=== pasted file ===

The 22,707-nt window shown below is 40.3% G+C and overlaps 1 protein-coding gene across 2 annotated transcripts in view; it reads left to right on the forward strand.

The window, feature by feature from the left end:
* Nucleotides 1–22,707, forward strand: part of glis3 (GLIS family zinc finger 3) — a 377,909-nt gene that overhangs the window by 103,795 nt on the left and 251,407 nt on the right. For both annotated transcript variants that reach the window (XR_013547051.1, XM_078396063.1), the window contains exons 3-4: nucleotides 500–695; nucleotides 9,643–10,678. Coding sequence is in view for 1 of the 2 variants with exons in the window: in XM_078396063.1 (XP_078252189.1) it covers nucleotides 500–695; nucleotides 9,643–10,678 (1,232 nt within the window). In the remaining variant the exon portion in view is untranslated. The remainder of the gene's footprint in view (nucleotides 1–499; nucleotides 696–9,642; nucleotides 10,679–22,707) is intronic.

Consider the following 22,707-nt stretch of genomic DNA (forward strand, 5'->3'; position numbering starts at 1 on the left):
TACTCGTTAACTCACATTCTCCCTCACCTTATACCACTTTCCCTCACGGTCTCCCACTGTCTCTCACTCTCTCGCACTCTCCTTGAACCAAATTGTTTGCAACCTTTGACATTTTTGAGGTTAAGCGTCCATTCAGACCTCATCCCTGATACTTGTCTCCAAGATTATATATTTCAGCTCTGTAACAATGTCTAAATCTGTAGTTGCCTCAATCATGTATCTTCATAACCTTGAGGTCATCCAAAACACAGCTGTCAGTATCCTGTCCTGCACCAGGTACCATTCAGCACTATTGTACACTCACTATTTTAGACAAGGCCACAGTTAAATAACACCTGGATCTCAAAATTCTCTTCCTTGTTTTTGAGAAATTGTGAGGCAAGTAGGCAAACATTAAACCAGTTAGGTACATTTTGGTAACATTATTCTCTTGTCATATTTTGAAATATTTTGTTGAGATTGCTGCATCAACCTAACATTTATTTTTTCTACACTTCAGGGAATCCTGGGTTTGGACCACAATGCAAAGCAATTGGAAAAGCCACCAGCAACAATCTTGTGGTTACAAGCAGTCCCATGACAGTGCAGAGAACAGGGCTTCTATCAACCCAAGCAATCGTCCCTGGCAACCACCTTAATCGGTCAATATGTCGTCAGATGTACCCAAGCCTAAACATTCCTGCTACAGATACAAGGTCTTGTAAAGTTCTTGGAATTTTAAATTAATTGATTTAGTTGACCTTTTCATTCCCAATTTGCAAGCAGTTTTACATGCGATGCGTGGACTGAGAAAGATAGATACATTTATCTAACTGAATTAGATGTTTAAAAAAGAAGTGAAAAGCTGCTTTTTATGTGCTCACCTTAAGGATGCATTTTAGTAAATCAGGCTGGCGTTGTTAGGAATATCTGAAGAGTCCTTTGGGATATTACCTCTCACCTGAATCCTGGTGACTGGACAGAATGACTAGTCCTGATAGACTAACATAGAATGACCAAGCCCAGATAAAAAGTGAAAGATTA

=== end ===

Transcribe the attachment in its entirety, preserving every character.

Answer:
The 22,707-nt window shown below is 40.3% G+C and overlaps 1 protein-coding gene across 2 annotated transcripts in view; it reads left to right on the forward strand.

The window, feature by feature from the left end:
* Nucleotides 1–22,707, forward strand: part of glis3 (GLIS family zinc finger 3) — a 377,909-nt gene that overhangs the window by 103,795 nt on the left and 251,407 nt on the right. For both annotated transcript variants that reach the window (XR_013547051.1, XM_078396063.1), the window contains exons 3-4: nucleotides 500–695; nucleotides 9,643–10,678. Coding sequence is in view for 1 of the 2 variants with exons in the window: in XM_078396063.1 (XP_078252189.1) it covers nucleotides 500–695; nucleotides 9,643–10,678 (1,232 nt within the window). In the remaining variant the exon portion in view is untranslated. The remainder of the gene's footprint in view (nucleotides 1–499; nucleotides 696–9,642; nucleotides 10,679–22,707) is intronic.

Consider the following 22,707-nt stretch of genomic DNA (forward strand, 5'->3'; position numbering starts at 1 on the left):
TACTCGTTAACTCACATTCTCCCTCACCTTATACCACTTTCCCTCACGGTCTCCCACTGTCTCTCACTCTCTCGCACTCTCCTTGAACCAAATTGTTTGCAACCTTTGACATTTTTGAGGTTAAGCGTCCATTCAGACCTCATCCCTGATACTTGTCTCCAAGATTATATATTTCAGCTCTGTAACAATGTCTAAATCTGTAGTTGCCTCAATCATGTATCTTCATAACCTTGAGGTCATCCAAAACACAGCTGTCAGTATCCTGTCCTGCACCAGGTACCATTCAGCACTATTGTACACTCACTATTTTAGACAAGGCCACAGTTAAATAACACCTGGATCTCAAAATTCTCTTCCTTGTTTTTGAGAAATTGTGAGGCAAGTAGGCAAACATTAAACCAGTTAGGTACATTTTGGTAACATTATTCTCTTGTCATATTTTGAAATATTTTGTTGAGATTGCTGCATCAACCTAACATTTATTTTTTCTACACTTCAGGGAATCCTGGGTTTGGACCACAATGCAAAGCAATTGGAAAAGCCACCAGCAACAATCTTGTGGTTACAAGCAGTCCCATGACAGTGCAGAGAACAGGGCTTCTATCAACCCAAGCAATCGTCCCTGGCAACCACCTTAATCGGTCAATATGTCGTCAGATGTACCCAAGCCTAAACATTCCTGCTACAGATACAAGGTCTTGTAAAGTTCTTGGAATTTTAAATTAATTGATTTAGTTGACCTTTTCATTCCCAATTTGCAAGCAGTTTTACATGCGATGCGTGGACTGAGAAAGATAGATACATTTATCTAACTGAATTAGATGTTTAAAAAAGAAGTGAAAAGCTGCTTTTTATGTGCTCACCTTAAGGATGCATTTTAGTAAATCAGGCTGGCGTTGTTAGGAATATCTGAAGAGTCCTTTGGGATATTACCTCTCACCTGAATCCTGGTGACTGGACAGAATGACTAGTCCTGATAGACTAACATAGAATGACCAAGCCCAGATAAAAAGTGAAAGATTA